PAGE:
Definition of hostile in English:

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Pronunciation: /ˈhɒstʌɪl/


1Showing or feeling opposition or dislike; unfriendly: a hostile audience he wrote a ferociously hostile attack
More example sentences
  • But it was clear last night that the proposals would face hostile opposition from some health professionals and parents' groups.
  • On the other hand, it meant that some of his ideas provoked hostile opposition, while others were greeted with incomprehension or indifference.
  • And they have recognised that the movement must be built in the face of hostile opposition from a Labour government.
1.1Of or belonging to a military enemy: hostile aircraft
More example sentences
  • At least 80 troops are listed simply as killed in enemy or hostile action.
  • We shouldn't interpret this yet as moving toward enemy status or hostile status.
  • This can create some interesting maneuvers as Rayne takes on nearby enemies while evading hostile fire.
1.2 [predicative] Opposed: people are very hostile to the idea
More example sentences
  • Globalization simply means freedom of movement for goods and people, and it is hard to be violently hostile to that.
  • On the other, they are hostile to hard work and always on the look out for an easy buck.
  • Of course, the media is hostile to nationalism in Scotland and gives the SNP a hard time, but that has always been the case.
opposing, against, dead set against, at odds with
informal anti, down on
1.3(Of a takeover bid) opposed by the company to be bought: the brewery fought off a hostile takeover bid last year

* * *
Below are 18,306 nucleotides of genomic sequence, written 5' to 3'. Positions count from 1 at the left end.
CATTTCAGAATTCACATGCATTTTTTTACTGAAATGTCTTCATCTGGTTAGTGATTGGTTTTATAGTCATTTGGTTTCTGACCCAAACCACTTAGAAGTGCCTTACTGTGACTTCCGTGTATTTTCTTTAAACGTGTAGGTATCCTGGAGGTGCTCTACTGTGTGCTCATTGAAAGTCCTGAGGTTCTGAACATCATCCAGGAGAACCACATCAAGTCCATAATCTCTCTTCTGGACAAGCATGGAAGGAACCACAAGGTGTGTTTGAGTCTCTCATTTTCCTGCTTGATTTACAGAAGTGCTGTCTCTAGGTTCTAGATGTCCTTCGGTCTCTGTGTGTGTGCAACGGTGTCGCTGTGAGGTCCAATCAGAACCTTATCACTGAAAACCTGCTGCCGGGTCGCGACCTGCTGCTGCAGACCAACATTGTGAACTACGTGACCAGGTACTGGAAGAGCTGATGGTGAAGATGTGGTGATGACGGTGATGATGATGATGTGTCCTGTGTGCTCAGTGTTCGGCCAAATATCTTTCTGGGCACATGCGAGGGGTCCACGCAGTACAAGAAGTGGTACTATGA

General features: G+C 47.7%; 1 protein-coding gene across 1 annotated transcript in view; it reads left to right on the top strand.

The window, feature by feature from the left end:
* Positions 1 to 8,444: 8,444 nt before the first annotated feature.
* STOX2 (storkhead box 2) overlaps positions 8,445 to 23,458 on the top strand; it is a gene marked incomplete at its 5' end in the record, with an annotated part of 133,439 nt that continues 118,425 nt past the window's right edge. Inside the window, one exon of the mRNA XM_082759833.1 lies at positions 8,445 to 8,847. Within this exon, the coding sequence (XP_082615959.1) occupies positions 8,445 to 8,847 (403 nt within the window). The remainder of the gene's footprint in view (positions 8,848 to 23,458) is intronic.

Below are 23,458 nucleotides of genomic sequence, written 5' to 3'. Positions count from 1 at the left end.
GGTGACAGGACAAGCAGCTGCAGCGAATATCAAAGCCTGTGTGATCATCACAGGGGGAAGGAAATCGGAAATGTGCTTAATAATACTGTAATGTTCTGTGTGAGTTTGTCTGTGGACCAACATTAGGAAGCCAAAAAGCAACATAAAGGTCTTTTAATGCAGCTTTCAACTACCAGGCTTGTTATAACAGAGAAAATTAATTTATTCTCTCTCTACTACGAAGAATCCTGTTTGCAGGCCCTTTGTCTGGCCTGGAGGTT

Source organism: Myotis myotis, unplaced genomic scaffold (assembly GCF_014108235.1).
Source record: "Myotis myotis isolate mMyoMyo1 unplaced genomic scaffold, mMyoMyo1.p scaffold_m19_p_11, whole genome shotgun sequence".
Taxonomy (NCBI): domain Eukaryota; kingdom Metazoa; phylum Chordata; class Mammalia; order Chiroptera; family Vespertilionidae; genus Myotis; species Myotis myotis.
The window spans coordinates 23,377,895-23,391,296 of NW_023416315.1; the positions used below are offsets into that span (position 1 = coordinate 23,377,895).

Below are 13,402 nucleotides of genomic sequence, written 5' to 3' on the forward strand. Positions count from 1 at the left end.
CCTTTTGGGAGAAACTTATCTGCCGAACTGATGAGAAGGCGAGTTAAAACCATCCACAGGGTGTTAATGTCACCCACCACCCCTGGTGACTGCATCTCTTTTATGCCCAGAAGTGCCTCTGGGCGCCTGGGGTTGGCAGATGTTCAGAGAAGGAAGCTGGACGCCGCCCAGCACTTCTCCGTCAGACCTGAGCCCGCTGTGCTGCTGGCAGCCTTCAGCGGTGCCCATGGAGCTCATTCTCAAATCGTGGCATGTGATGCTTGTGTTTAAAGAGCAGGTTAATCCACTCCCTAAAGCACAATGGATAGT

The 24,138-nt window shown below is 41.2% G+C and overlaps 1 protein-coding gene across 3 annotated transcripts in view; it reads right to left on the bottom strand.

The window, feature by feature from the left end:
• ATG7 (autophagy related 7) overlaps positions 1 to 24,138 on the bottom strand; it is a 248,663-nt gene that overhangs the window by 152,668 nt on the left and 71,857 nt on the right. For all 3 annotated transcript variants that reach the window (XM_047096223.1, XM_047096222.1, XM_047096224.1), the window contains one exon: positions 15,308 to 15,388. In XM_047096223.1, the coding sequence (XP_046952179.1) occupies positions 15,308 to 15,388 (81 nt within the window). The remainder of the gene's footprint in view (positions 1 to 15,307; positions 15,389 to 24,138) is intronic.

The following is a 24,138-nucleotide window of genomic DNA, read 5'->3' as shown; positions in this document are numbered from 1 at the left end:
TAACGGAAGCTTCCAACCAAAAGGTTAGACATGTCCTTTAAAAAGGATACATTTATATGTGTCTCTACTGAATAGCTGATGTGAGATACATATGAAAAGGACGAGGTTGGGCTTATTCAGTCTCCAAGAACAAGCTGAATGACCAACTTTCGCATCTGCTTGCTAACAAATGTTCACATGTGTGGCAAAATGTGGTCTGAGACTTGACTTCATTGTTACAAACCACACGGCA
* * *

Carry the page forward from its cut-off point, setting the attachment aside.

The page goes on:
More example sentences
  • Cable company Comcast sprang a hostile takeover bid on Disney on February 11.
  • Irish software firm Riverdeep is a prime target for a hostile takeover bid, according to industry analysts.
  • It marks the first time a foreign company has launched a hostile takeover bid for a mainland company.



Pronunciation: /ˈhɒstʌɪli/
Example sentences
  • My late friend Ivan Tors, who produced ‘Flipper,’ told me that he never saw an animal act hostilely, unless they were very hungry.
  • I can say I did react hostilely originally when Susan tried address the problem on her own.
  • The effect, Scalia explained, was that some topics were favored over others: you could be punished for speaking symbolically and hostilely about race, but not, for instance, about sexual orientation.


Late 16th century: from French, or from Latin hostilis, from hostis 'stranger, enemy'.

  • hospital from Middle English:

    Latin hospis meant both ‘host’ and ‘guest’. This has given us host (Middle English) itself (in the meaning ‘a person who entertains other people as guests’), hostel (Middle English), and hotel, as well as hospice (early 19th century), hospital, hospitality (Late Middle English), and hostile (late 16th century). Although the immediate source of guest (Old English) is Old Norse gestr, the history of the word can be traced back to an ancient root shared by Latin hostis.

For editors and proofreaders

Line breaks: hos|tile

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